Somatoform Disorders

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Somatoform Disorders

Somatoform Disorders

The common feature of the Somatoform Disorders is the presence of physical symptoms that suggest a general medical and are not fully explained by a general medical condition. The physical symptoms are not intentional (i.e., under voluntary control). Somatoform Disorders differ from Psychological Factors Affecting Medical Condition in that there is no diagnosable general medical condition to fully account for the physical symptoms. These disorders are often encountered in general medical settings.

Somatization Disorder

(historically referred to as hysteria)
A poly-symptomatic disorder that begins before age 30, extends over a period of years, and is characterized by a combination of pain, gastrointestinal, sexual, and pseudo-neurological symptoms.

There also must be a history of at least two gastrointestinal symptoms other than pain. Most individuals with the disorder describe the presence of nausea and abdominal bloating. Vomiting, diarrhea, and food intolerance are less common. Gastrointestinal complaints often lead to frequent X-ray examinations and can result in abdominal surgery that in retrospect was unnecessary. There must be a history of at least one sexual or reproductive symptom other than pain. In women, this may consist of irregular menses, menorrhagia, or vomiting throughout pregnancy. In men, there may be symptoms such as erectile or ejaculatory dysfunction. Both women and men may be subject to sexual indifference. Finally, there must also be a history of at least one symptom, other than pain, that suggests a neurological condition (conversion symptoms such as impaired coordination or balance, paralysis or localized weakness, difficulty swallowing or lump in throat, aphonia, urinary retention, hallucinations, loss of touch or pain sensation, double vision, blindness, deafness, or seizures; dissociative symptoms such as amnesia; or loss of consciousness other than fainting. The symptoms in each of the groups have been listed in the approximate order of their reported frequency. Finally, the unexplained symptoms in Somatization Disorder are not intentionally feigned or produced.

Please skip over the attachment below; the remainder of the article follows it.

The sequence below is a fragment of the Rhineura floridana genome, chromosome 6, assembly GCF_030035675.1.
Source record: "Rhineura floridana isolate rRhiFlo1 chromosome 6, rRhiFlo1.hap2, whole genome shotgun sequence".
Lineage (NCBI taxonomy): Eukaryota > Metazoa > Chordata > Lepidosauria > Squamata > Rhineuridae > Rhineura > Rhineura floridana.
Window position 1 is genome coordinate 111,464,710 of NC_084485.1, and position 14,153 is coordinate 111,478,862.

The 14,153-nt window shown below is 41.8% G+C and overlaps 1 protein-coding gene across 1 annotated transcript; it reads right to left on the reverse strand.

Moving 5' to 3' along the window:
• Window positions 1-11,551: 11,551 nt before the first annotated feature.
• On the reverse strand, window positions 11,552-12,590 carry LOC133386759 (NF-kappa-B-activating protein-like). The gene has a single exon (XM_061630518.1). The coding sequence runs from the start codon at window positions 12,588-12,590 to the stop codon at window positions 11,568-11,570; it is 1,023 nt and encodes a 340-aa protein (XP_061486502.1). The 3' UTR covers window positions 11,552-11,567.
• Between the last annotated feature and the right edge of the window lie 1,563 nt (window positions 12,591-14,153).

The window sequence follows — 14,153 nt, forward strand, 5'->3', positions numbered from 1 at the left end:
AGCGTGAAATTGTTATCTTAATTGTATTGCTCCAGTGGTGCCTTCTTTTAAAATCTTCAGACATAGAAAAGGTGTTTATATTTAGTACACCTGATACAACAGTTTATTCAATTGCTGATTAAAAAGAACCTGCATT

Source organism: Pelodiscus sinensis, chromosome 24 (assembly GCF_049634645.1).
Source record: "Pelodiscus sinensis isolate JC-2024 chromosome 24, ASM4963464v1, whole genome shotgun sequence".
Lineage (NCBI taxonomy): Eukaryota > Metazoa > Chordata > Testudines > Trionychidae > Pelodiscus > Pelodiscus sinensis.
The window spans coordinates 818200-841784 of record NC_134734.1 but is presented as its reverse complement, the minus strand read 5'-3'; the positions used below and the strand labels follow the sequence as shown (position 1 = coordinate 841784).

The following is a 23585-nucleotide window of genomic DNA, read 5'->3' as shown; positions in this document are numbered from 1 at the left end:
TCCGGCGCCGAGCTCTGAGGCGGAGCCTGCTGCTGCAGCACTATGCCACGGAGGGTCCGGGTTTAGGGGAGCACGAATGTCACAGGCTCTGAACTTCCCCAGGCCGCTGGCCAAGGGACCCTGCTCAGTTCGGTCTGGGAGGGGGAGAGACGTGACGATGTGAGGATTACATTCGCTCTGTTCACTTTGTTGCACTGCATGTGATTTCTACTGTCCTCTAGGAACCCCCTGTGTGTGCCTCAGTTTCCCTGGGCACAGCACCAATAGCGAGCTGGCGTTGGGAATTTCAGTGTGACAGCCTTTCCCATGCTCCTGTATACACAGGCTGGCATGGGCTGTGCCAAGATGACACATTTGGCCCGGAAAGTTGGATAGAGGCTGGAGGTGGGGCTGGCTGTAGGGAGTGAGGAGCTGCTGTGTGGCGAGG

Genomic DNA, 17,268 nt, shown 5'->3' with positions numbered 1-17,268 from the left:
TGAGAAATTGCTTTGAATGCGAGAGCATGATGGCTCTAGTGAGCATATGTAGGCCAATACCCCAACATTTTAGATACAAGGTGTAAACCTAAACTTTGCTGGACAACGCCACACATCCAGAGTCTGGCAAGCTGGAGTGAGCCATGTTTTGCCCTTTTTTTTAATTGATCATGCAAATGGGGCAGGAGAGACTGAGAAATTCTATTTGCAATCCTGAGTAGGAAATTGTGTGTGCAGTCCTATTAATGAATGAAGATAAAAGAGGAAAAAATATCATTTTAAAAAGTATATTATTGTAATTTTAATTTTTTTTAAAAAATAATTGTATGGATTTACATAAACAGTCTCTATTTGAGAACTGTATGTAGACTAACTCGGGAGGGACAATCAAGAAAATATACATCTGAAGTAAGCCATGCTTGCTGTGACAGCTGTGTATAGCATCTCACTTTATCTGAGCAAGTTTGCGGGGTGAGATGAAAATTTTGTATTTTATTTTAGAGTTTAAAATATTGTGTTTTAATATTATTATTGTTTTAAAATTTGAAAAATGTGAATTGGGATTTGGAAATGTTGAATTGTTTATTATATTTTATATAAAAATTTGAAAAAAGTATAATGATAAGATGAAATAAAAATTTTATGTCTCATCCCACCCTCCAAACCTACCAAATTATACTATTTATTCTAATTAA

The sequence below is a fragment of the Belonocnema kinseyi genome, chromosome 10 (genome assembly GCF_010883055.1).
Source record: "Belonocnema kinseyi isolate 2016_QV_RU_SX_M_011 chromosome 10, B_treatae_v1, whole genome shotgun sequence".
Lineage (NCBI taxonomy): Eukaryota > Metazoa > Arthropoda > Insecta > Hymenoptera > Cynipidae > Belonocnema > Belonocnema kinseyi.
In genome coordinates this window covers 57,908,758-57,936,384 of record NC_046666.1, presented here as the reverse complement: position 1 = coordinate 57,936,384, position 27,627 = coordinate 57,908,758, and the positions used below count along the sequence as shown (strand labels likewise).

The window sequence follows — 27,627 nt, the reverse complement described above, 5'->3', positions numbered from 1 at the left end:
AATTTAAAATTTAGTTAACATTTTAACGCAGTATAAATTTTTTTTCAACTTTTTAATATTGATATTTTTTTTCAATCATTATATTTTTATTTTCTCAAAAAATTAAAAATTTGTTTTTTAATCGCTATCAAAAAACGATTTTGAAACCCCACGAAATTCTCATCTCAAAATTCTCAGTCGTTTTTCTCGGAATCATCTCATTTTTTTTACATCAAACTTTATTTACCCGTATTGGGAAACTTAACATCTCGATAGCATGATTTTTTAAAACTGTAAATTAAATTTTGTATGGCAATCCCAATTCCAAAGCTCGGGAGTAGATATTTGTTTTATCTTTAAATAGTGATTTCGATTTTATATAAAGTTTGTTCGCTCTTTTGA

Somatoform Disorder
Characterized by unexplained physical complaints, lasting at least 6 months, that are of less severity than are seen with Somatization Disorder. this is a very common outlet for stress. For instance, one might become nausiated prior to speaking in public, or while studying for a final exam, one might have diarehea for a time. It is rather common for people to turn their unexpressed feelings of stress, fear and anxiety into physical symptoms. Research is beggining to put together the link between physical illnes and unexpressed emotions.
Conversion Disorder

Involves unexplained symptoms or deficits affecting voluntary motor or sensory function that suggest a neurological or other general medical condition, (i.e. stress related blindness, or paralysis of a limb). Psychological factors are judged to be associated with the symptoms or deficits.

Years ago when people suffered from paralysis of a limb with no medical explanation, or were blind although their eyes were normal, they were labeled as being hysterical. It is now understood that extreme stress, anxiety or fear can contribute to a conversion disorder. The stress or fear is "converted" to a part of the body, often a part of the body that when disabled will render the client unable to perform the activities that had brought on the original stress. Such cases prove that the mind/body connection is very strong, and that our minds can create ingenious, subconcious ways of surviving psychological pain.